The first time George Lucas screened ‘American Graffiti’ for the executives at Universal, they were horrified, claiming the film was unreleasable. It enraged Francis Ford Coppola, the producer, who freaked out, claiming that Lucas had made a film that would make the studio millions and save them, and whipped out his cheque book, offering to buy the film from them on the spot.
Was he grandstanding? Who knows, but it worked, and Universal released the film, and as Coppola predicted it made millions, and earned rave reviews. The film was nominated for Academy Awards for Best Picture and Best Director, and had a profound impact on pop culture of that time, inspiring the creation of two hit TV shows, ‘Happy Days’ and ‘Laverne and Shirley’ influenced by the film. The soundtrack, made up of songs of the time and before, was a smash, going triple platinum, and suddenly the fifties and sixties were popular again.
But more, much more, the film resonated with audiences young and old. For those of us past high school, the film represented our past, when hope was still deep in each of us, for those young at the time, it represented a time of innocence, a view into the lives of our parents. As the years slip past, the films grows in its gentle power, resonating deep in each of us, stroking our souls. We knew kids like those in the film, we look at them and say “I know that kid…I was that kid”. How many films impact us like that?
‘American Graffiti’ takes place on the last day of summer vacation, over a period of twelve hours, when so much life is lived, so many changes take place, so much realization happens. And that was what being a teenager was, living, exploring life, making mistakes, realizing your needs, your fears, your longings.
Having never been a huge fan of George Lucas, I am surprised the film had such a profound impact on me. The story and the actors make the film, but one cannot deny the artistry of Lucas in making the picture. He understood the time, the place, that moment in time when a tank of gas, great tunes and a clear night was all you needed to find happiness. That inherent, brilliant creation of a time gone by was his greatest contribution to the film.
Understand that I do not include the sequel in any of my discussions here. This film matters, and nothing else.
1. The Music
The Wolfman Jack radio program comes on at dusk and through the night, the famous DJ spins rock n roll, from the recent past and present. We are instantly taken back to the time in the film, and as the cars spin by through the night, the music blaring out of them all, we are transported back in time when rock was still new, still evolving.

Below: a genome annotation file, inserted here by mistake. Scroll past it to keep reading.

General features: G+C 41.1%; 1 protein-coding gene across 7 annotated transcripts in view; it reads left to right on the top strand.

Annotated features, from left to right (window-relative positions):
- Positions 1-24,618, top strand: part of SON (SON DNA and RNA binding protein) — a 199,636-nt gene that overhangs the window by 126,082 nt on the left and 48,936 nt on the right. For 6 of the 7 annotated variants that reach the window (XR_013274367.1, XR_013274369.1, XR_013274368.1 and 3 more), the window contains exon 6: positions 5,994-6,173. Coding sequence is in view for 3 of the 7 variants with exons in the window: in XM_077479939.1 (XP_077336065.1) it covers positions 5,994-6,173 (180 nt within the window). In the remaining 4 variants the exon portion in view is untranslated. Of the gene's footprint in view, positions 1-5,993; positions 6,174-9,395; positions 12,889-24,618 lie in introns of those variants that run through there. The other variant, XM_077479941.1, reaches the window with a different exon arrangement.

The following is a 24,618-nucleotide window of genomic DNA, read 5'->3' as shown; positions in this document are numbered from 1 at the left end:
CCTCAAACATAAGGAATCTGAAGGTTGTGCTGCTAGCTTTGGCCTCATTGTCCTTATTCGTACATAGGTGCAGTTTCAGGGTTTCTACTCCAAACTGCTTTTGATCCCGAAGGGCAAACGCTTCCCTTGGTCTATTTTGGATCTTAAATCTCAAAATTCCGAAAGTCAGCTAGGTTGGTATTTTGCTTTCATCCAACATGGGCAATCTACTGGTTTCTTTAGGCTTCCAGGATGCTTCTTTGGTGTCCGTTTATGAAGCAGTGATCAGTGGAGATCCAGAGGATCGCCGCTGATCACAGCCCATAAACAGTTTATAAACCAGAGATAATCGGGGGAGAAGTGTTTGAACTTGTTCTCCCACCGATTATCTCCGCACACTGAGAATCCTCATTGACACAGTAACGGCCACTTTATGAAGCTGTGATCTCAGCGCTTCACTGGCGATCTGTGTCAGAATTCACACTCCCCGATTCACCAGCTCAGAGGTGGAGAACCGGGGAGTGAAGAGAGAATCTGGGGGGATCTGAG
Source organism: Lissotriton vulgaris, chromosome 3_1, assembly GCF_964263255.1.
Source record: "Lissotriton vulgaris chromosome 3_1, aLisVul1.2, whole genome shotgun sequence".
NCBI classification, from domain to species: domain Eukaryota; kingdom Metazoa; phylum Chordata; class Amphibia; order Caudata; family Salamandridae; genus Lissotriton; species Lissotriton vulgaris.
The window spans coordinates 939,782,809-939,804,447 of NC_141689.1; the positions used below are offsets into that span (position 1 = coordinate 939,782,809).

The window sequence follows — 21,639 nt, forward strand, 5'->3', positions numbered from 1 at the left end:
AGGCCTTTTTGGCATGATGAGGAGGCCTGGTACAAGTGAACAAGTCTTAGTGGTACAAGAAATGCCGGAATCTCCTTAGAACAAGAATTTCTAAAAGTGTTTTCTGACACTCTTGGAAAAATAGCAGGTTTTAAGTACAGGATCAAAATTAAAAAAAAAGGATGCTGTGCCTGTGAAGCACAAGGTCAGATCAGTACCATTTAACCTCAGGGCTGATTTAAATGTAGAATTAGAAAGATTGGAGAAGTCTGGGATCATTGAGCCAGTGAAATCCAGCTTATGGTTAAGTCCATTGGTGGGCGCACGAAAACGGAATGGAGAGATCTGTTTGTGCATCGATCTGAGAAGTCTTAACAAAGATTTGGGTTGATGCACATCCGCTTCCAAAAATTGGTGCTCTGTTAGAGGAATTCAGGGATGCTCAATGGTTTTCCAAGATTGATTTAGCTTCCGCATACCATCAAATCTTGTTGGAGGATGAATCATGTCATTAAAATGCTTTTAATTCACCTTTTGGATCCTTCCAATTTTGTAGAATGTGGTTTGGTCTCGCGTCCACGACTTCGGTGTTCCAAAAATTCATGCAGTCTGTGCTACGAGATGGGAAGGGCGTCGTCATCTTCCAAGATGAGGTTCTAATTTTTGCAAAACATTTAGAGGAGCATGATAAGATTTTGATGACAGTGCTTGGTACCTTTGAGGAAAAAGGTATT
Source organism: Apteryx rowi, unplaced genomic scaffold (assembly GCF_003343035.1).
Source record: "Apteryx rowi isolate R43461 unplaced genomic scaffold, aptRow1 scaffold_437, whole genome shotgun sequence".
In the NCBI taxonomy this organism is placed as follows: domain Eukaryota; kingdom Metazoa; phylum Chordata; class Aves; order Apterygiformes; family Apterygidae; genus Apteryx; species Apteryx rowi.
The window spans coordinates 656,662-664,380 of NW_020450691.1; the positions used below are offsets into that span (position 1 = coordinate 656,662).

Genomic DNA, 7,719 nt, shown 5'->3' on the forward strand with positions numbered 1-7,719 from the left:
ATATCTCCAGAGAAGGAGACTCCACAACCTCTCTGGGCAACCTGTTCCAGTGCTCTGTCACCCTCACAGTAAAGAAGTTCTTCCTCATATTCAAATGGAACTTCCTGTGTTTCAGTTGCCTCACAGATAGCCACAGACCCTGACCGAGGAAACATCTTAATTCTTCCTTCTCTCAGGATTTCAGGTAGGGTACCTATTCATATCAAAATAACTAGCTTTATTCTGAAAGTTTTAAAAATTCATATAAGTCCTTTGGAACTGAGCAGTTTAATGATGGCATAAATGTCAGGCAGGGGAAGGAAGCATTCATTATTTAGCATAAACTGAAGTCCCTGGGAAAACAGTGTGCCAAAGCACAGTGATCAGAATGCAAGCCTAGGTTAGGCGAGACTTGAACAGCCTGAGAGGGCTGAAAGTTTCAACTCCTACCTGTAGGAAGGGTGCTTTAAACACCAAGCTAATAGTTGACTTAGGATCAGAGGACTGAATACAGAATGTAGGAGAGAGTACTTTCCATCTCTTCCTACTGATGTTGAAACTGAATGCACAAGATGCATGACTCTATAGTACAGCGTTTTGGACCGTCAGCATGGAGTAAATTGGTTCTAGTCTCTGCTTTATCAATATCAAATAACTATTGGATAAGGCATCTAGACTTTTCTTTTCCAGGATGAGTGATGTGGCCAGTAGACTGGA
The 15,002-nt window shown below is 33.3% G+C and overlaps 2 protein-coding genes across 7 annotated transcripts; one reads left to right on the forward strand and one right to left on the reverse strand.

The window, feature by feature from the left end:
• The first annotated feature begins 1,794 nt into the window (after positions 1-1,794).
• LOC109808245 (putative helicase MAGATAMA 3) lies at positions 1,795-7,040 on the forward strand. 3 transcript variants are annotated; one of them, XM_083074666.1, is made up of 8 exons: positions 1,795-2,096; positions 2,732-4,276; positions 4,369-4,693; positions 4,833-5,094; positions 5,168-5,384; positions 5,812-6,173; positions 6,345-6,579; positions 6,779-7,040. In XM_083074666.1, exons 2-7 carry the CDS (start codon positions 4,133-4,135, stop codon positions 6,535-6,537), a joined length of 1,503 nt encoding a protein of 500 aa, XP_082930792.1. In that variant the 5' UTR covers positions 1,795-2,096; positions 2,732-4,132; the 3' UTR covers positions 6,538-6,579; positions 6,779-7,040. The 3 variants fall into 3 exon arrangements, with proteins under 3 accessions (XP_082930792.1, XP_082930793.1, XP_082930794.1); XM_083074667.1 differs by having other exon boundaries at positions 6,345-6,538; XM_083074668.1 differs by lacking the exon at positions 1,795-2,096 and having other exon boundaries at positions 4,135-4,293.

2. The Story
Leaving home, leaving something familiar because you know it will never be the same coming home again. The town will shrink, the memories will become faded and feel far away, until you return and then the ghosts of your former life are around every corner.
3. That Bittersweet Ending
As the plane takes Curt (Richard Dreyfuss) higher into the sky, further away from his friends, we are told in title cards what happens to each of the characters. That we know it gives the film such a haunting, bittersweet conclusion, though we also feel like intruders, knowing their fates before they do. We can imagine the horrible feeling Milner had before the drunk hit him, knowing his fear of drunk drivers. We imagine Carol finding out, her grief. We think of Curt hearing the news, and Steve, heartbroken that their friend will be forever twenty one. We think of poor Toad wandering the jungles in Vietnam, terrified, we think of Debbie hearing he is missing in action, the enormity of it stunning her. And Steve and Laurie, the sweethearts married out of high school, divorced a short time later, likely communicating with Curt, who came to Canada to avoid the draft. Their fates take a piece of us with away, breaking our hearts.
4. We Know Those Kids…We Were Those Kids…We Are Those Kids
The impact of our high school years is forever lurking in our minds, for better or worse. While watching the film, there is so much that is familiar, to the point we see people we knew, in some cases ourselves. Lucas held a mirror up to the kids he knew in 1962, to a way of life in a small California town and in doing so created a profoundly moving time capsule for the ages. As we become older the film simply resonates deeper and I dare say, matters more.
5. Candy Clark
Oscar nominated for supporting actress as the supposed dumb blonde Debbie, Candy Clark was superb in the film as the not-so-bright girl with the big heart. She connects with Terry after what seems like a long history with bad guys, and they seem to genuinely like each other. She certainly does not mind lies he tells through the night. Like Toad, she is lost, walking through the night searching for something, and when Toad pulls over they find what they are looking for.